And this is, in fact, what we see Jesus doing in his own life. For example, a large percentage of the people around him were seeking violent revolution against Roman occupation. The propaganda from the zealots was strong (though they were a minority group), and some people were drawn into their narrative. On the other hand, some, particularly local tax collectors, were tapping into the propaganda and power of Rome and abusing their own neighbors. Jesus arrived and undercut the narratives of both parties. He brought a Zealot and a tax collector together in his community of disciples. So, while propaganda creates dividing walls of hostility between people, Jesus breaks it down in order to bring peace. (Eph. 2)

This means the church is called to speak and embody a message, a narrative, which stands in stark opposition to the propaganda bombarding us from every side. Thus, an essential component of evangelism is seeing and exposing propaganda and the destructive behaviors it produces. We are called to be like John, the author of Revelation, by helping others see (be apocalyptic) that the “beast of the sea” (the propaganda machine) is pointing them to the way of destruction. We then can call them to follow the slain lamb. This is hard work, though, because the propaganda has become normative to us.

So, how are we to discern what is not healthy? The first step might be to see the fruit of the dominant ideas and myths that we often take for granted. If we are not becoming a more loving and peaceful person, then we might want to reexamine the formative narratives in our lives. For propaganda leads the world towards selfishness, discontentment, division and violence. Evangelism leads people to rest in the peace and love of God. So, though exposing the lies of the propaganda might be difficult and unpopular, it is one of the most loving things we can do. And when we evangelize like this, the church will become a place where loving others is not determined by your citizenship, where the poor and marginalized are treated as heroes, and where people more highly anticipate giving away their possessions than getting more of their own. I know I need to be evangelized like this. I need to hear good news like this.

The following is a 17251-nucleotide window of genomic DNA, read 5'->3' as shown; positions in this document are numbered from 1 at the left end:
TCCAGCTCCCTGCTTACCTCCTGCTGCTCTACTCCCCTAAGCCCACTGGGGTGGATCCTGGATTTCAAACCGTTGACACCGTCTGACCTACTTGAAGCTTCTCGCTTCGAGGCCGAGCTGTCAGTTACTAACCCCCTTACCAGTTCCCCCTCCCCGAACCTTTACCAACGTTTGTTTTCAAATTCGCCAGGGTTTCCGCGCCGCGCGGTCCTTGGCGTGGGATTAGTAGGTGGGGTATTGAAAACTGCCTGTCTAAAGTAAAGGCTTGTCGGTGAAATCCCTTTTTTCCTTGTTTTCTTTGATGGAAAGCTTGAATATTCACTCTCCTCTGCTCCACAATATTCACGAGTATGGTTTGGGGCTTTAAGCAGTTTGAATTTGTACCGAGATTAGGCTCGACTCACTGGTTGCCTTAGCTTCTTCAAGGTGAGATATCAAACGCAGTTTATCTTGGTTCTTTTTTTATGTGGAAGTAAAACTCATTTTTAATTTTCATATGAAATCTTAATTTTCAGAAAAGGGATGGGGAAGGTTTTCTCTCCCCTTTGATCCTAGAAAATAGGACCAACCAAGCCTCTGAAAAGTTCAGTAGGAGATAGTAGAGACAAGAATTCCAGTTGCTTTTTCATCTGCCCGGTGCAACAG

*Our team has been studying Revelation together, so a lot of my reflection lately has dealt with related themes. This post grew out of my struggle to connect the gospel, particularly as it is presented in Revelation, to my current context. While my examples come more from the American context, in order for it to connect to the three of you reading this, I am actually more focused on my immediate context.

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3 comments

  1. Privileged to be one of the three. Love it. Your thought about how a 3-bedroom home is a starter house really hit hard. The lies that are so prevelant in our church culture are the hardest to identify. Weird to think that my “starter” home is bigger than my parent’s house that they have been in for 30 years. JD


  2. I bet there are more than three.


  3. I too am grateful to be among the “chosen” who read your words.
    Thank you. Now the question for me becomes how to expose the propaganda in a loving and peaceful way.